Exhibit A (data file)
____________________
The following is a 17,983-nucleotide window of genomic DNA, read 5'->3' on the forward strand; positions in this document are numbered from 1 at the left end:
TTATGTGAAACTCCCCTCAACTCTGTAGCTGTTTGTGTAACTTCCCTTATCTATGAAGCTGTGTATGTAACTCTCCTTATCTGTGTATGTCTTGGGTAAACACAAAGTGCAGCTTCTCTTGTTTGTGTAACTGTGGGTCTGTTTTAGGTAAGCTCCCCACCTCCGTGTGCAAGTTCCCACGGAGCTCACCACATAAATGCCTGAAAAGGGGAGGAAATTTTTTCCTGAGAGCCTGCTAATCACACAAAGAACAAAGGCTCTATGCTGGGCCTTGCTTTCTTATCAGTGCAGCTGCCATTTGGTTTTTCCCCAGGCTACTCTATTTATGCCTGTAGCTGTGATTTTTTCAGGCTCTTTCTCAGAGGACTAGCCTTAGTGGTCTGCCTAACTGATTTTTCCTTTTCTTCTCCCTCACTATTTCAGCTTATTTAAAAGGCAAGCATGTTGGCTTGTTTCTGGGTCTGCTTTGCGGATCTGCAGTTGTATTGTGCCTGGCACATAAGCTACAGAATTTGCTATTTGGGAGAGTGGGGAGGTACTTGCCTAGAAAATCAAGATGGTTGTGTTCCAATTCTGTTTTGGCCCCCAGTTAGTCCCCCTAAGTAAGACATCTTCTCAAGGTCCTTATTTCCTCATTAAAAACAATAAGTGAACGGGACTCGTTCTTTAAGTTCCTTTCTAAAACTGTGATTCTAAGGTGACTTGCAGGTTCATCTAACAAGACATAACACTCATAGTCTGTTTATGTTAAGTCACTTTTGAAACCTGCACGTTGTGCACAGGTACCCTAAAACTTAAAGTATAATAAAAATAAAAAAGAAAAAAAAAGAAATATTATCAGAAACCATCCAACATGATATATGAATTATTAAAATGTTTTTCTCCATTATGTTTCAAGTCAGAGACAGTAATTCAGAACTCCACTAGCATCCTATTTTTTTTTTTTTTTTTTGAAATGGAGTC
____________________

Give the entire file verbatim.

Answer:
The following is a 17,983-nucleotide window of genomic DNA, read 5'->3' on the forward strand; positions in this document are numbered from 1 at the left end:
TTATGTGAAACTCCCCTCAACTCTGTAGCTGTTTGTGTAACTTCCCTTATCTATGAAGCTGTGTATGTAACTCTCCTTATCTGTGTATGTCTTGGGTAAACACAAAGTGCAGCTTCTCTTGTTTGTGTAACTGTGGGTCTGTTTTAGGTAAGCTCCCCACCTCCGTGTGCAAGTTCCCACGGAGCTCACCACATAAATGCCTGAAAAGGGGAGGAAATTTTTTCCTGAGAGCCTGCTAATCACACAAAGAACAAAGGCTCTATGCTGGGCCTTGCTTTCTTATCAGTGCAGCTGCCATTTGGTTTTTCCCCAGGCTACTCTATTTATGCCTGTAGCTGTGATTTTTTCAGGCTCTTTCTCAGAGGACTAGCCTTAGTGGTCTGCCTAACTGATTTTTCCTTTTCTTCTCCCTCACTATTTCAGCTTATTTAAAAGGCAAGCATGTTGGCTTGTTTCTGGGTCTGCTTTGCGGATCTGCAGTTGTATTGTGCCTGGCACATAAGCTACAGAATTTGCTATTTGGGAGAGTGGGGAGGTACTTGCCTAGAAAATCAAGATGGTTGTGTTCCAATTCTGTTTTGGCCCCCAGTTAGTCCCCCTAAGTAAGACATCTTCTCAAGGTCCTTATTTCCTCATTAAAAACAATAAGTGAACGGGACTCGTTCTTTAAGTTCCTTTCTAAAACTGTGATTCTAAGGTGACTTGCAGGTTCATCTAACAAGACATAACACTCATAGTCTGTTTATGTTAAGTCACTTTTGAAACCTGCACGTTGTGCACAGGTACCCTAAAACTTAAAGTATAATAAAAATAAAAAAGAAAAAAAAAGAAATATTATCAGAAACCATCCAACATGATATATGAATTATTAAAATGTTTTTCTCCATTATGTTTCAAGTCAGAGACAGTAATTCAGAACTCCACTAGCATCCTATTTTTTTTTTTTTTTTTTGAAATGGAGTC